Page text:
39. Togawa RC, Brigido MM. PHPH: Web based tool for simple electropherogram quality analysis. 1st International Conference on Bioinformatics and Computational Biology - IcoBiCoBi. RibeirãoPreto, May 14-16, 2003. Available from: http://asparagin.cenargen.embrapa.br/phph        [ Links ]

40. Valle-Bahena OM, Ramos-Jiménez J, Ortiz-López R, Revol A, Lugo-Trampe A, Barrera-Saldaña HA, et al. Frequency of protease and reverse transcriptase drug resistance mutations in naive HIV-infected patients. Arch Med Res. 2006;37:1022-7.         [ Links ]

41. Vandamme AM, Sonnerborg A, Ait-Khaled M, Albert J, Asjo B, Bacheler L, et al. Updated European recommendations for the clinical use of HIV drug resistance testing. Antiv Ther. 2004;9:829-48.         [ Links ]

42. Xia X, Xie Z. DAMBE: software package for data analysis in molecular biology and evolution. J Hered. 2001;92:371-3.         [ Links ]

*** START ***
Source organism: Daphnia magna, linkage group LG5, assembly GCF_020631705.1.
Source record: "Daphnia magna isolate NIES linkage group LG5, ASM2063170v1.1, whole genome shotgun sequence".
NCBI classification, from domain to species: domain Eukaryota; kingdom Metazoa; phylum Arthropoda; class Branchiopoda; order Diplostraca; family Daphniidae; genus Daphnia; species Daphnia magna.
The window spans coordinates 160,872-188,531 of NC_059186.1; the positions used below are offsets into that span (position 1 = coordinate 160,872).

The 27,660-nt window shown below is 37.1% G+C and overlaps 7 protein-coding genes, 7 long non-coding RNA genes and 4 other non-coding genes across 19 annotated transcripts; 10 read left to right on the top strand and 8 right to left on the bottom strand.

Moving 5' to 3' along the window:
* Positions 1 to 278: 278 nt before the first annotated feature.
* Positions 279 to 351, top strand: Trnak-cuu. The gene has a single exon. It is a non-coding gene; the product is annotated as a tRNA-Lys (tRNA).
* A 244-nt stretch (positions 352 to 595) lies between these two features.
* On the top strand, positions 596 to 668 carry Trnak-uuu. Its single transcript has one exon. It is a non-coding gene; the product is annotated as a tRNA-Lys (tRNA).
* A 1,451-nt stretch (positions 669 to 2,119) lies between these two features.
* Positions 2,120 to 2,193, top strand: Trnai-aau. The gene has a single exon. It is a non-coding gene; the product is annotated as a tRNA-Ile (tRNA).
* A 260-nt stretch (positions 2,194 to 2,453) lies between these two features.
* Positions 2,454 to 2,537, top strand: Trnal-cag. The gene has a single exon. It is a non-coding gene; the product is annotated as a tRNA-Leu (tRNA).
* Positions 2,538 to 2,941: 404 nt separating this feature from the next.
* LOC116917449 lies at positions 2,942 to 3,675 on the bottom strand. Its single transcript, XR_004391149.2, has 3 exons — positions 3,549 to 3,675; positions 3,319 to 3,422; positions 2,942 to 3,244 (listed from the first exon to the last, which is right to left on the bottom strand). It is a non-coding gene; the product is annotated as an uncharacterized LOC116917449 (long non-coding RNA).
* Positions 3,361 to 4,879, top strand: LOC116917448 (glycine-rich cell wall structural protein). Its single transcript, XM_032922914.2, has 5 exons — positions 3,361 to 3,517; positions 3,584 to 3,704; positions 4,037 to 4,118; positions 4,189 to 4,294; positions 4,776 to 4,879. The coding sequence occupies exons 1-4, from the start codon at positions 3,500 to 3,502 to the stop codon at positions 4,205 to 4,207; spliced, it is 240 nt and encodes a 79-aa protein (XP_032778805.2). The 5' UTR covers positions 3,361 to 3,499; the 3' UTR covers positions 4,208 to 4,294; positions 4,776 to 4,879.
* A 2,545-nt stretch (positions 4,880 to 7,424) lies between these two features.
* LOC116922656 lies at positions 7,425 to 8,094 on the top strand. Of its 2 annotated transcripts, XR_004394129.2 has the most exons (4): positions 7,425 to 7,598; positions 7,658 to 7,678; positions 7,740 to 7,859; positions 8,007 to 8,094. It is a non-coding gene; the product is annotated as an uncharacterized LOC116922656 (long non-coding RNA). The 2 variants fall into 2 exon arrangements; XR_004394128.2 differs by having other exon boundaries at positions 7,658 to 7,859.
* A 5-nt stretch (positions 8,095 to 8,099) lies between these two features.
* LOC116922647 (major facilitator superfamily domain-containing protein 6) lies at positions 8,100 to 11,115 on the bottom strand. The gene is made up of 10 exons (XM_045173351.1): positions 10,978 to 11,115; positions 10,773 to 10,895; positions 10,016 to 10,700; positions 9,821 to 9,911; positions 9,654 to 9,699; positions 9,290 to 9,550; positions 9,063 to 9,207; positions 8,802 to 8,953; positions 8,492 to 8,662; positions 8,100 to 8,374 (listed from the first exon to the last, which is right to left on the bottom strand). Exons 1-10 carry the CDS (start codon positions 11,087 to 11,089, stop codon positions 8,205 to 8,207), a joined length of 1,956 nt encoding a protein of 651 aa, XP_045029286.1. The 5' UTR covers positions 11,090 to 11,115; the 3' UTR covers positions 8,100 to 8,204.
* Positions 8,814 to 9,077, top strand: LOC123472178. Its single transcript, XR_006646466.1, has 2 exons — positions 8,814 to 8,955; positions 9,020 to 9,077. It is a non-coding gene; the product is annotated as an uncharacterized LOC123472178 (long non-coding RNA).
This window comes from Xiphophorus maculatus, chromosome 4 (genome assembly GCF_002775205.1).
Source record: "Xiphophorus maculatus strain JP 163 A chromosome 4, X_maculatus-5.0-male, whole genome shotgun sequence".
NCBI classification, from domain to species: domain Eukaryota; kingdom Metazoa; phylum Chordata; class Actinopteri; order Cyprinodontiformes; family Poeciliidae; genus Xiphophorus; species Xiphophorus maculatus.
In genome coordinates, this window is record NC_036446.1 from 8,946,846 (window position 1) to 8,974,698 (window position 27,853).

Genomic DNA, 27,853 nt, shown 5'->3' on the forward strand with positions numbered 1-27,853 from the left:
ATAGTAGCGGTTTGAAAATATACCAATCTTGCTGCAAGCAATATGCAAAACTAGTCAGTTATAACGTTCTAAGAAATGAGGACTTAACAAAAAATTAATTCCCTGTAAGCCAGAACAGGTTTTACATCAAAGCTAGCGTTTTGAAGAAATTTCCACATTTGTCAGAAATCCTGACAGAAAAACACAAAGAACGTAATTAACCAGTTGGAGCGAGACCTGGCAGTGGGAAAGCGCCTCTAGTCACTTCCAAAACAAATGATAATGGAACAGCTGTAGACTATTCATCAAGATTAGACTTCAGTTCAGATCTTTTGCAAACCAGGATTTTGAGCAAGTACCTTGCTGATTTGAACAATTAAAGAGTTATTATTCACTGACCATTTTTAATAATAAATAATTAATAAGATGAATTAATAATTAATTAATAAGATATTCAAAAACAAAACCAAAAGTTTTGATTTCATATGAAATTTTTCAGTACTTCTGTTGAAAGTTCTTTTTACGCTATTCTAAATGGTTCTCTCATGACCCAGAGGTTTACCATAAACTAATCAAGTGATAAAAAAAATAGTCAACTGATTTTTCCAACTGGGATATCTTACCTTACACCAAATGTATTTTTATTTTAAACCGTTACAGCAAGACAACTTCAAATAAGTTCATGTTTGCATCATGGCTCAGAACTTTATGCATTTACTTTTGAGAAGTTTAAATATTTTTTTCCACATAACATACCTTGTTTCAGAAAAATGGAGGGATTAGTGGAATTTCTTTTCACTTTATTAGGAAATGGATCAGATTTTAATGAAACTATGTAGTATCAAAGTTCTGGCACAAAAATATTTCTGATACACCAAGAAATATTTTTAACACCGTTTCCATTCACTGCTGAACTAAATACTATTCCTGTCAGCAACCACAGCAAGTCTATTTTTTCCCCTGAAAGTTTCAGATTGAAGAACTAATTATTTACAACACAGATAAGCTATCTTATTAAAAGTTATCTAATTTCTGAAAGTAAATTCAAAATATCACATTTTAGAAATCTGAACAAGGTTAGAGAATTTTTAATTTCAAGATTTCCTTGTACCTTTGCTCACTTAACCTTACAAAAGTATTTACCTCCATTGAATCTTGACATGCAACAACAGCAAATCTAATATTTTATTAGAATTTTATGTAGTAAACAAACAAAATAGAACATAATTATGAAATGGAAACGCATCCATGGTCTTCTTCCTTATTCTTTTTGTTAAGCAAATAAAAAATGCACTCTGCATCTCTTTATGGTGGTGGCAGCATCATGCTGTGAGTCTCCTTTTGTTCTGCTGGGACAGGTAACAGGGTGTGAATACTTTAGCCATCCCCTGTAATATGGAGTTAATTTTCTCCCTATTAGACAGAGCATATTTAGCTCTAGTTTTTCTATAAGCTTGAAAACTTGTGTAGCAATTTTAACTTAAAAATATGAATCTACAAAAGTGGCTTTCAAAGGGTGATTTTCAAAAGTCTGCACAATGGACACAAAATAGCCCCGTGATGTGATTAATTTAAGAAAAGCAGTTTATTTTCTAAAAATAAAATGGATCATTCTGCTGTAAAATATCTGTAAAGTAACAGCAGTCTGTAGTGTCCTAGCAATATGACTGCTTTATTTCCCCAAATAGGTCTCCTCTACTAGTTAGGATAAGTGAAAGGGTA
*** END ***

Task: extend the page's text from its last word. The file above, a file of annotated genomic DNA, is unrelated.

43. Yaotsè DA, Nicole V, Roch NF, Mireille PD, Eric D, Martine P. Genetic characterization of HIV-1 strains in Togo reveals a high genetic complexity and genotypic drug-resistance mutations in ARV naïve patients. Inf Genet Evol. 2009;9:646-52.         [ Links ]

44. Yearly S, Kaiser L, Race E, Bru JP, Clavel F, Perrin L. Transmission of antiretroviral-drug-resistant HIV-1 variants. Lancet. 1999;354:729-33.         [ Links ]

 

 

Correspondence to:
Dennis Armando Bertolini
Departamento de Análises Clínicas e Biomedicina
Universidade Estadual de Maringá
Avenida Colombo 5790, 87020-900 Maringá, Paraná, Brasil
Tel. + 00 55 44 3011 4878; Fax: + 00 55 44 3011 4860
E-mail: dabertolini@uem.br

Received: 6 September 2011
Accepted: 3 May 2012

Creative Commons License All the contents of this journal, except where otherwise noted, is licensed under a Creative Commons Attribution License